Publications

    

    Herrando, S., V. Keller, H.-G. Bauer, L. Brotons, M. Eaton, M. Kalyakin, A. Lehikoinen, P. Milanesi, D. Noble, I. Ramírez, P. Vorísek & R. Foppen (2019)

    Using the first European Breeding Bird Atlas for science and perspectives for the new Atlas

    Further information

    Bird Stud. 66: 149–158

    Contact

    verena.keller@vogelwarte.ch

    Abstract

    Capsule: The first European Bird Census Council (EBCC) Atlas of European Breeding Birds has been widely used in scientific publications.
    Aims: To quantify how scientific publications have used data from the first European Bird Census Council (EBCC) Atlas of European Breeding Birds, what the topics of these studies have been, and to identify key aspects in which a second European Breeding Bird Atlas will provide new opportunities for basic and applied science.
    Methods: We searched Google Scholar to find papers published in scientific journals that cited the first atlas. We analysed the contents of a random selection of 100 papers citing this atlas and described the way these papers used information from it.
    Results: The first atlas has been cited in 3150 scientific publications, and can be regarded as a fundamental reference for studies about birds in Europe. It was extensively used as a key reference for the studied bird species. A substantial number of papers re-analysed atlas data to derive new information on species distribution, ecological traits and population sizes. Distribution and ecology were the most frequent topics of studies referring to the atlas, but this source of information was used in a diverse range of studies. In this context, climate change, impact of agriculture and habitat loss were, by order, the most frequently studied environmental pressures. Constraints in the atlas, such as the poor coverage in the east of Europe, the lack of information on distribution change and the coarse resolution were identified as issues limiting the use of the atlas for some purposes.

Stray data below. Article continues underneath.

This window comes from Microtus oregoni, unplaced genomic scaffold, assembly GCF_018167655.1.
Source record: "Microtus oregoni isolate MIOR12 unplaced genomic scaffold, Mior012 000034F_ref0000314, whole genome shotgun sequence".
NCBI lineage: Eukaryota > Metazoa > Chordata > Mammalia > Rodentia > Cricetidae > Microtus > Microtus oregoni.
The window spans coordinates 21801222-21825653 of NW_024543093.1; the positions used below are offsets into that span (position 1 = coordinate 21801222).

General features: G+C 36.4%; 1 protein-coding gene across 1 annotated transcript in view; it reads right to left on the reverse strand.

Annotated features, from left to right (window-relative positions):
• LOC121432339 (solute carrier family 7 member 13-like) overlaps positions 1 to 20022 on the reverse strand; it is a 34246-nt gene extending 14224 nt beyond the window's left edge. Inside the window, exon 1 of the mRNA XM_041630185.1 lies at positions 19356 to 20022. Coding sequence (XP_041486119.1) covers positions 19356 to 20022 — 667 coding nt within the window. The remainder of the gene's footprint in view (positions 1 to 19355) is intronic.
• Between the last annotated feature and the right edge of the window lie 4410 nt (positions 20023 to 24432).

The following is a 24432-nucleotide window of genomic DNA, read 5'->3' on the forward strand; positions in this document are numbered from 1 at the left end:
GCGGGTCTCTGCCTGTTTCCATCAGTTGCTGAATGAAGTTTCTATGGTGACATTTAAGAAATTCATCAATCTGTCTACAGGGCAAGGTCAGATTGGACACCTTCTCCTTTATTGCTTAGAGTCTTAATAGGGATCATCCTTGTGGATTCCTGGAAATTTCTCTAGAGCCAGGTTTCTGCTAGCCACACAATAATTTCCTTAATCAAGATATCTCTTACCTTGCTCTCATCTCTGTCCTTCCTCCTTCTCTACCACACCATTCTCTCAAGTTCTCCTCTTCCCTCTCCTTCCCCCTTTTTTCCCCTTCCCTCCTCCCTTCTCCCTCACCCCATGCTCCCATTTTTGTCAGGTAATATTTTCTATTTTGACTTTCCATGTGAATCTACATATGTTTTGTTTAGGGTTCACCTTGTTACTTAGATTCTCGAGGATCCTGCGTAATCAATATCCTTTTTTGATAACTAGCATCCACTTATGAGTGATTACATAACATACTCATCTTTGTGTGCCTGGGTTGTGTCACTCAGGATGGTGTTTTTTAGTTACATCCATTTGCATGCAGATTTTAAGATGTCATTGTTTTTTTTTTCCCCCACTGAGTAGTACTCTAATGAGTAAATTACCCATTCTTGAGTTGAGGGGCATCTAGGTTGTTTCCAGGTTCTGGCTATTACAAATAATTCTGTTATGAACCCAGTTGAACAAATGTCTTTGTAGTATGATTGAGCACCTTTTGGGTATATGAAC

Conclusions: This study demonstrates the scientific value of European-wide breeding bird atlases. A second atlas, with its almost complete coverage across Europe, the incorporation of changes in distribution between the two atlases and the inclusion of modelled maps at a resolution of 10 × 10 km will certainly become a key data source and reference for researchers in the near future.